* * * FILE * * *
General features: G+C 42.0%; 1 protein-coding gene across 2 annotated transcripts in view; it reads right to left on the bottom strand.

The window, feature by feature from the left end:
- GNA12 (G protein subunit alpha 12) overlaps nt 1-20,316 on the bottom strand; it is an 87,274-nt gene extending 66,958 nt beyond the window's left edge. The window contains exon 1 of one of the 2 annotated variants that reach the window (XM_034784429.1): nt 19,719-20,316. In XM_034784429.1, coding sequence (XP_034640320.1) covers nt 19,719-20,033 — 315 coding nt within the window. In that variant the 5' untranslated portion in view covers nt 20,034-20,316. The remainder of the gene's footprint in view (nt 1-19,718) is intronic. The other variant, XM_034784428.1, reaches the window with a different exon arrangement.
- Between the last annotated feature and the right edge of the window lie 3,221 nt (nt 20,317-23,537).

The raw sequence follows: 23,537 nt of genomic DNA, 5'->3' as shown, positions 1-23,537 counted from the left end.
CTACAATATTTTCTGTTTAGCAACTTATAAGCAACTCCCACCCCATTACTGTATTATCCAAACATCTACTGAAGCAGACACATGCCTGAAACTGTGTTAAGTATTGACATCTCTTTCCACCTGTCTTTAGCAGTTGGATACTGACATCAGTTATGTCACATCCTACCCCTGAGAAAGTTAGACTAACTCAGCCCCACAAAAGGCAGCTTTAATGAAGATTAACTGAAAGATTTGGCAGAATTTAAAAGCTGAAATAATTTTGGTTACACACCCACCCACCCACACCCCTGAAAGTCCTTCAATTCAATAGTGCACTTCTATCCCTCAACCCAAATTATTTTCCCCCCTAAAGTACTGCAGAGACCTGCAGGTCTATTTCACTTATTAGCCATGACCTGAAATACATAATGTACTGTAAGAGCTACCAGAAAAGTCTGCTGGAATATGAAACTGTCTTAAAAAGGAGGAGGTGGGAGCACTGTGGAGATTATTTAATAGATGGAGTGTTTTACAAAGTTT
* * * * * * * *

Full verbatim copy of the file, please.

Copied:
General features: G+C 42.0%; 1 protein-coding gene across 2 annotated transcripts in view; it reads right to left on the bottom strand.

The window, feature by feature from the left end:
- GNA12 (G protein subunit alpha 12) overlaps nt 1-20,316 on the bottom strand; it is an 87,274-nt gene extending 66,958 nt beyond the window's left edge. The window contains exon 1 of one of the 2 annotated variants that reach the window (XM_034784429.1): nt 19,719-20,316. In XM_034784429.1, coding sequence (XP_034640320.1) covers nt 19,719-20,033 — 315 coding nt within the window. In that variant the 5' untranslated portion in view covers nt 20,034-20,316. The remainder of the gene's footprint in view (nt 1-19,718) is intronic. The other variant, XM_034784428.1, reaches the window with a different exon arrangement.
- Between the last annotated feature and the right edge of the window lie 3,221 nt (nt 20,317-23,537).

The raw sequence follows: 23,537 nt of genomic DNA, 5'->3' as shown, positions 1-23,537 counted from the left end.
CTACAATATTTTCTGTTTAGCAACTTATAAGCAACTCCCACCCCATTACTGTATTATCCAAACATCTACTGAAGCAGACACATGCCTGAAACTGTGTTAAGTATTGACATCTCTTTCCACCTGTCTTTAGCAGTTGGATACTGACATCAGTTATGTCACATCCTACCCCTGAGAAAGTTAGACTAACTCAGCCCCACAAAAGGCAGCTTTAATGAAGATTAACTGAAAGATTTGGCAGAATTTAAAAGCTGAAATAATTTTGGTTACACACCCACCCACCCACACCCCTGAAAGTCCTTCAATTCAATAGTGCACTTCTATCCCTCAACCCAAATTATTTTCCCCCCTAAAGTACTGCAGAGACCTGCAGGTCTATTTCACTTATTAGCCATGACCTGAAATACATAATGTACTGTAAGAGCTACCAGAAAAGTCTGCTGGAATATGAAACTGTCTTAAAAAGGAGGAGGTGGGAGCACTGTGGAGATTATTTAATAGATGGAGTGTTTTACAAAGTTT